“Edinburgh is very well-served by indies, and we’re delighted to be one of them,” says Danskin. She is always on the lookout for special new books for Golden Hare. “Our stock is deliberately kept small—never more than 2,500 titles. It changes all the time, so you never visit the same bookshop twice.” Some of the most popular books were stocked following recommendations from customers. The bookstore has won many local fans thanks to its appealing, inclusive program, and that connection goes well beyond a simple business relationship: “We get to see people on first dates, we help people find books appropriate for the happiest and saddest of life’s events, and best of all, we get to see children grow up excited about books!”
Honesty Bookshop in Hay-On-Wye
Not only did Richard Booth have an idea, but he also had a plan. The self-styled King Richard Coeur de Livre—which translates roughly as “King Richard Book-Heart”—wasn’t satisfied with one bookstore. He wanted a whole town of them! From his residence, the crumbling castle that overlooks the Welsh village of Hay-on-Wye, he spent the 1960s and 1970s buying countless books from libraries that were closing all over the world and promptly opened up several bookstores within spaces in the little town that had been standing empty. When he could no longer find room for certain books, Booth opened an honesty bookstore in the castle grounds, which remains hugely popular to this day. Those who find something to read at that store just throw the right amount of change into a box provided for that purpose.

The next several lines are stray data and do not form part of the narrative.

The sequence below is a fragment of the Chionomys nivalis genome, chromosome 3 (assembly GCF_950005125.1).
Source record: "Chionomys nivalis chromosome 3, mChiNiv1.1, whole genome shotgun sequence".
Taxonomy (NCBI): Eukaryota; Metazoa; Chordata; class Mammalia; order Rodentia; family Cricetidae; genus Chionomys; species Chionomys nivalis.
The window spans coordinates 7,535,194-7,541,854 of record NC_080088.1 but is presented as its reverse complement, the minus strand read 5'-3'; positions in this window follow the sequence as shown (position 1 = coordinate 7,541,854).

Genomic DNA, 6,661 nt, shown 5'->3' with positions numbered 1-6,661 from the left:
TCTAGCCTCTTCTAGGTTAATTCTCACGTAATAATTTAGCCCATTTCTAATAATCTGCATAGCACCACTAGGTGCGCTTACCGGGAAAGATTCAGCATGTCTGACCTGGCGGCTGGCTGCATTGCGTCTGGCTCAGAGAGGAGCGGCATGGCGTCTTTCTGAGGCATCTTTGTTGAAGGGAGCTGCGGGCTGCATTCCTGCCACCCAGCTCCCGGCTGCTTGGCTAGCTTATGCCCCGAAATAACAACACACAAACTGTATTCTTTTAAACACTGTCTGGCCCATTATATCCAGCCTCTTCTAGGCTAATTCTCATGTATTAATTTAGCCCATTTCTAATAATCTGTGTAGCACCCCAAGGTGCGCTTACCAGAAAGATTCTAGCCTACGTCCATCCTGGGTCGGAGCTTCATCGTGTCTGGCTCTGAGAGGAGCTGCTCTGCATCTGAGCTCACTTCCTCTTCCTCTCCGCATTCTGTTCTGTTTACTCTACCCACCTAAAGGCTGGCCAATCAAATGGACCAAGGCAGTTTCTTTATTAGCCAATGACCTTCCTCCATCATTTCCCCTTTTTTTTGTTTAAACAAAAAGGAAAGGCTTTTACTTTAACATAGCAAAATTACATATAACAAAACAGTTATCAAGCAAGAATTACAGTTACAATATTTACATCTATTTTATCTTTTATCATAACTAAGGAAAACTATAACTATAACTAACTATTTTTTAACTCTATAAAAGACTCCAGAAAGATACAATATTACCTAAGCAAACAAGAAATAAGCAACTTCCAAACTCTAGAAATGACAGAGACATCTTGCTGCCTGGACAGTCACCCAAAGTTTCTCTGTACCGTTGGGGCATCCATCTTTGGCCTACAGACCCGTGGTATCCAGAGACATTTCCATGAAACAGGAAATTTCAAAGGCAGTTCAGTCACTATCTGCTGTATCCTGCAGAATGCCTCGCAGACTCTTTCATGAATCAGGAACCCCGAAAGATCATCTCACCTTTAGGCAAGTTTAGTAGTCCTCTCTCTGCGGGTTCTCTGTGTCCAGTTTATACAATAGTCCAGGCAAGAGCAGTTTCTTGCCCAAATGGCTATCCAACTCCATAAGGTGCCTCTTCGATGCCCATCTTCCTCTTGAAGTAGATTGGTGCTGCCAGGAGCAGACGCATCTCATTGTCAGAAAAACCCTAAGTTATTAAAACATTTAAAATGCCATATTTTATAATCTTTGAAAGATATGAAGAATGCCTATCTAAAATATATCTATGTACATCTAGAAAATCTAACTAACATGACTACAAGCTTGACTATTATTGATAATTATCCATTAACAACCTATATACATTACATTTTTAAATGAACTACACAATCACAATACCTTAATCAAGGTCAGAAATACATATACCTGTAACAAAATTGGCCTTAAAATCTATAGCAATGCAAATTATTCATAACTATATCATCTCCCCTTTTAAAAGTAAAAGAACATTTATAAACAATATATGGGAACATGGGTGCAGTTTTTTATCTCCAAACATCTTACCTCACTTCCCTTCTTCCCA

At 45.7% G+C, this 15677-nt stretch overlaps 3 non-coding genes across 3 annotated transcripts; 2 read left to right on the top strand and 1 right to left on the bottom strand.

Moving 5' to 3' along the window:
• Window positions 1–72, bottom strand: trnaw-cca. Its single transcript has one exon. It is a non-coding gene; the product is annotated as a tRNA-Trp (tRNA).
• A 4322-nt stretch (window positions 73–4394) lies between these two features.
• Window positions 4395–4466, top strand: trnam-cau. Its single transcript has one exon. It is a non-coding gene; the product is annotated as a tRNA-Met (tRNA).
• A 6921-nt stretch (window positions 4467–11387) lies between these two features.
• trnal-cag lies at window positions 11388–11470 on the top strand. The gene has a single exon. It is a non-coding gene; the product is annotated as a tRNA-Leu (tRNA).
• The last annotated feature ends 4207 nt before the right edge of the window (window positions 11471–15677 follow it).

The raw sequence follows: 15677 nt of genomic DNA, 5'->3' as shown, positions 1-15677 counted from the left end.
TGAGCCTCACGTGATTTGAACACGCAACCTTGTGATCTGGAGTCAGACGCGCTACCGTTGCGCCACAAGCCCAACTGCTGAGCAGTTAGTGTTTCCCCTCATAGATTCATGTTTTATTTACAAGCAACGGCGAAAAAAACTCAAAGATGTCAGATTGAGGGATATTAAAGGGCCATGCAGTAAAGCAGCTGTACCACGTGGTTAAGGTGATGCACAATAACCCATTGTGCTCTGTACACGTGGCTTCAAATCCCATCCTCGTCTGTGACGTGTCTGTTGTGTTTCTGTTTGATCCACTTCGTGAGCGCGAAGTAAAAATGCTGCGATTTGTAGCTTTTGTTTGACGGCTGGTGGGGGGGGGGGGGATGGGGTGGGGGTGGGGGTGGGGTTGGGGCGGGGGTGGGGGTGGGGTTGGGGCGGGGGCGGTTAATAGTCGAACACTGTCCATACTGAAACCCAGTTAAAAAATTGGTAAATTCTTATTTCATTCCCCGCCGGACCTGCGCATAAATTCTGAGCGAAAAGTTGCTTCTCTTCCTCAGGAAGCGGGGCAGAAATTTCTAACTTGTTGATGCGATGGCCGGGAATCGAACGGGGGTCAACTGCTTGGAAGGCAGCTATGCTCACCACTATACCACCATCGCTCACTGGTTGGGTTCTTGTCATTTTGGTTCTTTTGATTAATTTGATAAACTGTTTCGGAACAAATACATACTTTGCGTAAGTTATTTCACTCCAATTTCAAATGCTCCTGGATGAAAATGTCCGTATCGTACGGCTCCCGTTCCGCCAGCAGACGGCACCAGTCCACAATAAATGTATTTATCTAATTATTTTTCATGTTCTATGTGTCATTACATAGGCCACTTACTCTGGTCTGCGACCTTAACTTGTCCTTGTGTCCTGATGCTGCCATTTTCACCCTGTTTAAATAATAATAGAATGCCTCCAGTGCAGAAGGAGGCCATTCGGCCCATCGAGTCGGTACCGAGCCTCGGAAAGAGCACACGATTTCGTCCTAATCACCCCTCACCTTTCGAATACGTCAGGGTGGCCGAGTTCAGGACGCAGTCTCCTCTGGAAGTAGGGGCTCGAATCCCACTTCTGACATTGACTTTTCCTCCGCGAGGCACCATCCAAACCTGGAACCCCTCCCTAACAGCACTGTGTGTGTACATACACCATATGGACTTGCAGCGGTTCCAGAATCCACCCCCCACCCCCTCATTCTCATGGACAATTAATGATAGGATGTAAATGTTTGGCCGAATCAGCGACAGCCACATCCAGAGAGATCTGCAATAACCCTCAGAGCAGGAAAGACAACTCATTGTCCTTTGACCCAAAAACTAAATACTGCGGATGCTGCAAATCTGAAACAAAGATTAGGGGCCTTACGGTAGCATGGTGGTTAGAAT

Today, Booth’s estate is managed by the Hay Castle Trust. Volunteers look after the bookstore, which is open all year round, its shelves protected from the elements only by a makeshift roof. The proceeds from the honesty box go towards maintaining Hay-on-Wye Castle. And Booth’s legacy extends far beyond that: many other bookstores have opened in Hay-on-Wye since the 1970s.
The village now boasts around 30 bookstores, despite having a mere 2,000 inhabitants. One story still making the rounds tells of Booth’s horse, which the charming eccentric named Prime Minister. The Hay Festival of Literature and the Arts takes place here over ten days every year and now draws in 250,000 visitors. Long live King Book-Heart
Scarthin Books in Cromford
This tucked-away bookstore has been going strong for over 40 years thanks to a loyal customer base and a wonderfully experienced team.
Scarthin Books isn’t the type of bookstore that you just stumble upon. Those perusing the bookshelves have made their way to this little waterside promenade in the village of Cromford quite deliberately. “That’s something we really appreciate,” says David Booker, who runs the carefully arranged store. Scarthin Books is owned by Dave Mitchell, who set it up in his own house in the 1970s and is now retired. Mitchell says that Scarthin is “a sort of museum that visitors are allowed to buy a little piece of.” And its loyal crowd of regulars do just that; indeed, they love this cozy bookstore so much that they once financed renovations to the building via a crowdfunding campaign.
“We are not perfect, far from it. When books are coming through our doors at an alarming rate (which is often), we can be more than a little untidy, and finding what you are after can sometimes feel like something of a quest, but we try our very best.” The fact that sales are increasing despite the store’s obscure location proves that Booker is getting it right. The comfy armchair in the Art Room is almost always occupied, and the program of events generates huge interest. The vegetarian café is also a big hit, enthuses Booker. “Have a natter over a cuppa and a slice of cake,” he says—“what could be nicer?”